It is not easy to critique a book that covers nine countries, about a dozen different ethnicities, several civil wars, and a time period of roughly two millennia, all densely packed into 620 pages of small print. The best the conscientious reviewer can do is to offer the reader some basic insights and ‘signposts’ to ease the approach to this highly ambitious work. The Balkans is divided into eleven chapters, nine of which are devoted to individual country-studies including the ‘quasi-state’ of Kosovo, but excluding Slovenia and Greece due to their advanced stage of economic and political liberalization. Each chapter begins with a brief country-profile and then delivers what the authors consider the necessary longue durée background to post-Communist history. As the title indicates, the bulk of the text is devoted to developments in the post-Communist era. The Balkan states’ painful transition to liberal capitalism, the ongoing struggle to establish a civil society and democratic institutions, the enormous impediments posed by corruption and organized crime, the deleterious effects of Western interference in internal affairs – these are the book’s key themes that run like red threads through the narrative. The authors have spared no effort to gather every conceivable snippet of information in the thousands of newspapers, reports from the European Bank for Reconstruction and Development (EBRD), UN economic surveys, and fact books they scoured, while Balkan-language sources are conspicuously absent from the bibliography. The result is a truly staggering profusion of dates, names, numbers, all strung together chronologically but with little attempt at coherence or even interpretation. On the positive side, their dogged attempt at comprehensiveness makes this book a useful reference work on regional politics and economics.
Besides examining the reasons for the Balkans’ troubles after 1989, Bideleux and Jeffries’ account aims to challenge still prevalent Western perceptions of the region. The authors make it clear from the outset that they reject the monolithic stereotyping, lurid fascination with ‘primitiveness’, and unveiled contempt that has pervaded so much of even recent accounts of Balkan history and politics (one thinks of Robert Kaplan’s Balkan Ghosts). Instead of concerning themselves with something as conceptually and morally slippery as ‘mentalities’, the authors focus on what they see as the region’s true bane, ‘the closely inter-linked legacies of deeply entrenched vertical power structures, vertical power relations, ethnic collectivism and pervasive clientilism, corruption and gangsterism’ (8). In their view, these are all consequences of many centuries of Byzantine and Ottoman rule, compounded by Western highhandedness in creating a new state system after World War I, decades of appalling mismanagement under Communist rule, and more recently, the West’s perhaps well-intentioned but profoundly short-sighted and often hypocritical meddling in Balkan politics: circumstances and conditions that have so far prevented the establishment of genuinely horizontal power relations and the attendant twin-processes of democratization and liberalization in most of the countries considered here.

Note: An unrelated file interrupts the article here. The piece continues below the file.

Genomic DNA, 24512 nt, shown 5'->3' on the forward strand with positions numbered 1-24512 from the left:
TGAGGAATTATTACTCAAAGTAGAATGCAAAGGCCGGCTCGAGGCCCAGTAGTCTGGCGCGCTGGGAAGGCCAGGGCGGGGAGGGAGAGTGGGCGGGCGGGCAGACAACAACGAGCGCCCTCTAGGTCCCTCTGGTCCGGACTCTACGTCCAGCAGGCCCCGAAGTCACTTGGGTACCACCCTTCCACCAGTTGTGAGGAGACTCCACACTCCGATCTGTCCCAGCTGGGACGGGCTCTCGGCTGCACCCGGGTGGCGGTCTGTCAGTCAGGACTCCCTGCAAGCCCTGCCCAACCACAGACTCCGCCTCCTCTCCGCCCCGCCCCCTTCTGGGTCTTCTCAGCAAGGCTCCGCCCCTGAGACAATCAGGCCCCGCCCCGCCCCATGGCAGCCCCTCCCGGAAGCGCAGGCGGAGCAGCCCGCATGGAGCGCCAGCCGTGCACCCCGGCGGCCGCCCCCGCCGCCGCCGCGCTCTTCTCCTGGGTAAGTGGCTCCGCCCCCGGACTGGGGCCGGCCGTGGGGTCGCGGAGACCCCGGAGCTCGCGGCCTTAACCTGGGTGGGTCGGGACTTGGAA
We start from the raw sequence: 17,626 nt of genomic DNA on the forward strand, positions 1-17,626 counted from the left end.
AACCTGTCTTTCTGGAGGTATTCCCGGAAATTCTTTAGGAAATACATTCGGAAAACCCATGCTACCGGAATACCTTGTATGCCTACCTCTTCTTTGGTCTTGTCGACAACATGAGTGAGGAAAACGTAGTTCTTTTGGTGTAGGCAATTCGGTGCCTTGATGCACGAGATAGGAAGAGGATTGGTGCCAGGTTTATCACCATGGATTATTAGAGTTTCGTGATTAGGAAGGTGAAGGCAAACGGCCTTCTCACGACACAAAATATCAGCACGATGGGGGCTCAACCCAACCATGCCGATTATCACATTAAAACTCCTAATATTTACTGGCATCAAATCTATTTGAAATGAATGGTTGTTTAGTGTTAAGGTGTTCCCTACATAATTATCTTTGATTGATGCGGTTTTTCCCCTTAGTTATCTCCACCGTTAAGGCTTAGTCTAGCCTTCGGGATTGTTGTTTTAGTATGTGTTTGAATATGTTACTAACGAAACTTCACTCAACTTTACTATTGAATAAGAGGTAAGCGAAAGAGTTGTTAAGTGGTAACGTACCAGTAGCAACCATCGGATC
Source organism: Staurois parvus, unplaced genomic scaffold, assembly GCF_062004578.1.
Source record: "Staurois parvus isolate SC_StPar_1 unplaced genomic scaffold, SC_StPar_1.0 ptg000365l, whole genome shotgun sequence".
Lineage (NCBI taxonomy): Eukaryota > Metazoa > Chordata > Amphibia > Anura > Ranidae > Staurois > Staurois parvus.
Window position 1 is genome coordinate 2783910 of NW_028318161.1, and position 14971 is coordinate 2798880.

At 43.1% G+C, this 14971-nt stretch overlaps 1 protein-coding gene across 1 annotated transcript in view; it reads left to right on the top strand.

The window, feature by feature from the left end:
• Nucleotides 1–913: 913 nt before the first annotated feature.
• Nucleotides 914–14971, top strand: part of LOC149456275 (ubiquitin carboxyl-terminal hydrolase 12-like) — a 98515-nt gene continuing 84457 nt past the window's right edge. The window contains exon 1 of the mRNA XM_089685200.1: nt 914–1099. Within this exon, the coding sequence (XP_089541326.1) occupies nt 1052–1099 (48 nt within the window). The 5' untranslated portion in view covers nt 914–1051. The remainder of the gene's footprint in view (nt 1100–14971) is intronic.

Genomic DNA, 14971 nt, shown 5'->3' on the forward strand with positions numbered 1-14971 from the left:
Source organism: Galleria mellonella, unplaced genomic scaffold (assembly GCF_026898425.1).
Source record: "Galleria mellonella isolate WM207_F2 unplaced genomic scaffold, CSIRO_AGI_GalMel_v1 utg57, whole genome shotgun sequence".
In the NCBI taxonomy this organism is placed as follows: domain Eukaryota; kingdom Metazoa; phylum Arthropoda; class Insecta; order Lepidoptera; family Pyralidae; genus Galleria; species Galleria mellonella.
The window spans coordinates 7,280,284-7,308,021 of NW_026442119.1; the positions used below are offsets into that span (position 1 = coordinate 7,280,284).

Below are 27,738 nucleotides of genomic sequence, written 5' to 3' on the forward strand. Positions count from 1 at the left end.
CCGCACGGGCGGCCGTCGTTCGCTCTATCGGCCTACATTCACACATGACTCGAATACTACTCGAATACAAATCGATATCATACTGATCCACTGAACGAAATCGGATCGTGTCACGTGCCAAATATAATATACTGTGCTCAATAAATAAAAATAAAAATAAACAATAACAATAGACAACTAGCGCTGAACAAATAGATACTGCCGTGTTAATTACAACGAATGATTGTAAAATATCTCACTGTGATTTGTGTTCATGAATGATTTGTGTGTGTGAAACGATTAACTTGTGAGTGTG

The authors’ deliberate attempt to steer clear of the cultural paradigm, though certainly commendable, is not without its pitfalls. In trying to fix the blame for past offenses and mistakes on the key actors – individuals like Enver Hoxha, Slobodan Milosevic, or Radovan Karadzic, and Western institutions such as the IMF and the International Criminal Tribunal for former Yugoslavia (ICTY) – they commit the opposite error of depicting the Balkan peoples as nothing but shadowy pawns in the larger power game of states and despots. In this account, the inhabitants of the Balkan peninsula are for the most part either invisible or they appear as mere victims in rape and murder statistics. Moreover, when the reader learns of yet another campaign of ethnic cleansing, for example, those committing the deeds almost always go unmentioned. If the dozens of name- and faceless killers and rapists get off surprisingly lightly, this is not the case with ‘the West’. Indeed, the US and Europe come in for a severe indictment, being accused of everything from tightfistedness, hypocrisy, and pathological xenophobia to engaging in ‘human rights imperialism’ in Bosnia and Kosovo. Odd to say, it is precisely integration into this ‘arrogant and paternalistic’ Europe that offers the region the best chance for lasting peace and prosperity. In view of the daunting difficulties that continue to afflict Serbia, Bosnia and Herzegovina, and Kosovo in particular, the authors welcome the speedy admission of these states to the EU. In their opinion, the prospect of EU membership would provide the necessary incentive to overcome ethnic discontent through economic prosperity and to learn democracy by practicing it. Whether the recently admitted Romania and Bulgaria will be able to live up to these expectations remains to be seen. Should such a ‘carrot’ not be forthcoming for the other Balkan states, however, the outlook is bleak indeed. Skyrocketing unemployment, staggering crime rates, sluggish economic growth, or even possible collapse as in the case of the scarcely viable Kosovo: these are only the most visible symptoms of a seemingly endemic and potentially crippling instability that could all too easily undermine a still fragile peace. Furthermore, the recent declaration of Montenegrin independence and the ‘quasi-state’ status of Kosovo may encourage other statelets such as the Republika Srpska (so far a part of Bosnia and Herzegovina) to claim independence as well, thus contributing to a further ‘Balkanization’ of the region. Whatever the outcome, we may be sure that Bideleux and Jeffries have not said the last word on this troubled corner of the world.